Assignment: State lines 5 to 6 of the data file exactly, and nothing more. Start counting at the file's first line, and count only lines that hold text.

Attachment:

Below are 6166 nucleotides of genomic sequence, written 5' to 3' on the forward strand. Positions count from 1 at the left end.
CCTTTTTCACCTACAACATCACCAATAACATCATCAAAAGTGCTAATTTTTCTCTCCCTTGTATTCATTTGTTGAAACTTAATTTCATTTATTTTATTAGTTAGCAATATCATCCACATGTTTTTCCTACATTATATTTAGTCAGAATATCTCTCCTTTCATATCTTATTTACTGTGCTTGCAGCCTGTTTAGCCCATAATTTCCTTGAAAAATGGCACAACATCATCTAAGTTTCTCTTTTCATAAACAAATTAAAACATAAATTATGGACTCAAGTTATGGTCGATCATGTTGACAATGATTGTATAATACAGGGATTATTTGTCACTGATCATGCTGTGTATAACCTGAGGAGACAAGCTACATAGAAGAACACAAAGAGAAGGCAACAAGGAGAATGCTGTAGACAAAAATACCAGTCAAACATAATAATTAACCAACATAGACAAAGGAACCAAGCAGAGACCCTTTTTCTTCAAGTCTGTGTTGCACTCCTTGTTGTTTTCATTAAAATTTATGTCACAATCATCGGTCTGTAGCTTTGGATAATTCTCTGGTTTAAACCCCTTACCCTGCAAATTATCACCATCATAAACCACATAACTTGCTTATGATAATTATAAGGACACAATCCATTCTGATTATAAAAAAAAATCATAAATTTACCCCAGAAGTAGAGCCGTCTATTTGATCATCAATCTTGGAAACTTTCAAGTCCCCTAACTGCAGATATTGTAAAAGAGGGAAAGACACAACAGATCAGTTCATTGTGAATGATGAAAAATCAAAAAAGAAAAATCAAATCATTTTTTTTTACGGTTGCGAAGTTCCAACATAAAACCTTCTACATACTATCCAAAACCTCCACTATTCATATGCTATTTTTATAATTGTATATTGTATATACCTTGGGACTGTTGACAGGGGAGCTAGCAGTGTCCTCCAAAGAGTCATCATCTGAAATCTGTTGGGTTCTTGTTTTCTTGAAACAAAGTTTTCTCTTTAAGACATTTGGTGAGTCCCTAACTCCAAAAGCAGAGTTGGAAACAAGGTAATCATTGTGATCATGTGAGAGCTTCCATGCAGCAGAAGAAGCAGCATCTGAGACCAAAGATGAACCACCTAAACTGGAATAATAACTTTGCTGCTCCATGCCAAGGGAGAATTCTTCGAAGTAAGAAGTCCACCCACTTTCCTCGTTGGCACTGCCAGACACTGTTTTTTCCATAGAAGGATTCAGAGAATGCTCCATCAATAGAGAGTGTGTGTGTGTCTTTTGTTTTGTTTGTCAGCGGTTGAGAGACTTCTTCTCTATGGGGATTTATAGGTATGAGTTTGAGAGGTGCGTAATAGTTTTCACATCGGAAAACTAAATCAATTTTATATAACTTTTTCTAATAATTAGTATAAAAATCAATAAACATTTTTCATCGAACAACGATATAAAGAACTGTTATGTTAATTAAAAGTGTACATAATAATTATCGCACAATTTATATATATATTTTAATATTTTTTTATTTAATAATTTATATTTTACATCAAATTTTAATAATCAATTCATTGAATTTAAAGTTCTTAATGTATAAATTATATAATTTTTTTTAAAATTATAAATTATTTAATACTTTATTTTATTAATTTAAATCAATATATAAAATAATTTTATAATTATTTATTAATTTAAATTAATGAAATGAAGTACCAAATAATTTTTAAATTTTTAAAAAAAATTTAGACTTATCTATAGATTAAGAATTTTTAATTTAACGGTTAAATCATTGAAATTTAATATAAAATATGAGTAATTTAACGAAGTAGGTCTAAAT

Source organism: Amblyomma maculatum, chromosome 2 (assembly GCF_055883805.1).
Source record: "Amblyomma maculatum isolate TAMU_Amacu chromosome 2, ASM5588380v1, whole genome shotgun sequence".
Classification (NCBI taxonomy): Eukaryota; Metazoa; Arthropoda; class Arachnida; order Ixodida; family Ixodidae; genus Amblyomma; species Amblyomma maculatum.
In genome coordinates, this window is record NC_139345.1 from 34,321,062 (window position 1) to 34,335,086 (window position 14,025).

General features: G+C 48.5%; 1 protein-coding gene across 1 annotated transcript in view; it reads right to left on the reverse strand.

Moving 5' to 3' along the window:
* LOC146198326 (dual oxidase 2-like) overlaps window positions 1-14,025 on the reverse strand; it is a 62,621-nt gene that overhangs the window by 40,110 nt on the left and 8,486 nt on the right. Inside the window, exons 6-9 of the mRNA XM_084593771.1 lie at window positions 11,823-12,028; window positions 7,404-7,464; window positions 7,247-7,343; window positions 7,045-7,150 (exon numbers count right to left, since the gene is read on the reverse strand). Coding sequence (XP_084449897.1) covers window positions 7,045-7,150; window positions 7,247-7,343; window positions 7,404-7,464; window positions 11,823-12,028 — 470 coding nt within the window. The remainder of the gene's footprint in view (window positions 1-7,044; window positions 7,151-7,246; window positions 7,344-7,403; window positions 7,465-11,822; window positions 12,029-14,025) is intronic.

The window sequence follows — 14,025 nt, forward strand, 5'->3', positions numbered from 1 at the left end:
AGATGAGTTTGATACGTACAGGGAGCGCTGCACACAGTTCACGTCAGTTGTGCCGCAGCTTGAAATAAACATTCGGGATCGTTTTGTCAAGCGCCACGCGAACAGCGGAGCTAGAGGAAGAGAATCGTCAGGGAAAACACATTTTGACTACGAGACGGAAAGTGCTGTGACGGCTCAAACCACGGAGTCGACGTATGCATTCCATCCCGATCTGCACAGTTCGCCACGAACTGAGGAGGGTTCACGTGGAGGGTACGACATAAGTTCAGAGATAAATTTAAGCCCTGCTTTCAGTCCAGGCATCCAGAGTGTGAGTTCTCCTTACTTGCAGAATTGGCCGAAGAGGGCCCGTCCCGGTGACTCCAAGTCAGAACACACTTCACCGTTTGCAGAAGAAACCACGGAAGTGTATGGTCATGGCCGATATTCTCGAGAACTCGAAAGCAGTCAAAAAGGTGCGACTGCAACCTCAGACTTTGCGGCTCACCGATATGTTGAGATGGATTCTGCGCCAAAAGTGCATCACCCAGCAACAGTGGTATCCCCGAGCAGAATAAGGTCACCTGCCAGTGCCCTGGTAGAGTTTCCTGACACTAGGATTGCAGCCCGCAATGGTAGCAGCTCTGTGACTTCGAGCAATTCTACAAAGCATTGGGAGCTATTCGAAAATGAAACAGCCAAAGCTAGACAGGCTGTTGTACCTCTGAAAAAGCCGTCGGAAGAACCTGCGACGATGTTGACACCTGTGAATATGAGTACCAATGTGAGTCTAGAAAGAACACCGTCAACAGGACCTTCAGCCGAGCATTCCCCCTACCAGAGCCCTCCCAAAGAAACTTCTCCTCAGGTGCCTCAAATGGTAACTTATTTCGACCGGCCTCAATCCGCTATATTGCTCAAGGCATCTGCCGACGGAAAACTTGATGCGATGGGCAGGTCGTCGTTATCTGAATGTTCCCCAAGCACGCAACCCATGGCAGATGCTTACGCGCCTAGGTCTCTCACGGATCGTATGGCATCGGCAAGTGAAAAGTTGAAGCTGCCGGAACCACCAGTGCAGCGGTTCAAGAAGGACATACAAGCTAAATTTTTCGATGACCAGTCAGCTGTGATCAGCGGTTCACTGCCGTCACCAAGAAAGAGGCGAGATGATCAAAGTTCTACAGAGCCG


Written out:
Classification (NCBI taxonomy): Eukaryota; Metazoa; Arthropoda; class Arachnida; order Ixodida; family Ixodidae; genus Amblyomma; species Amblyomma maculatum.
In genome coordinates, this window is record NC_139345.1 from 34,321,062 (window position 1) to 34,335,086 (window position 14,025).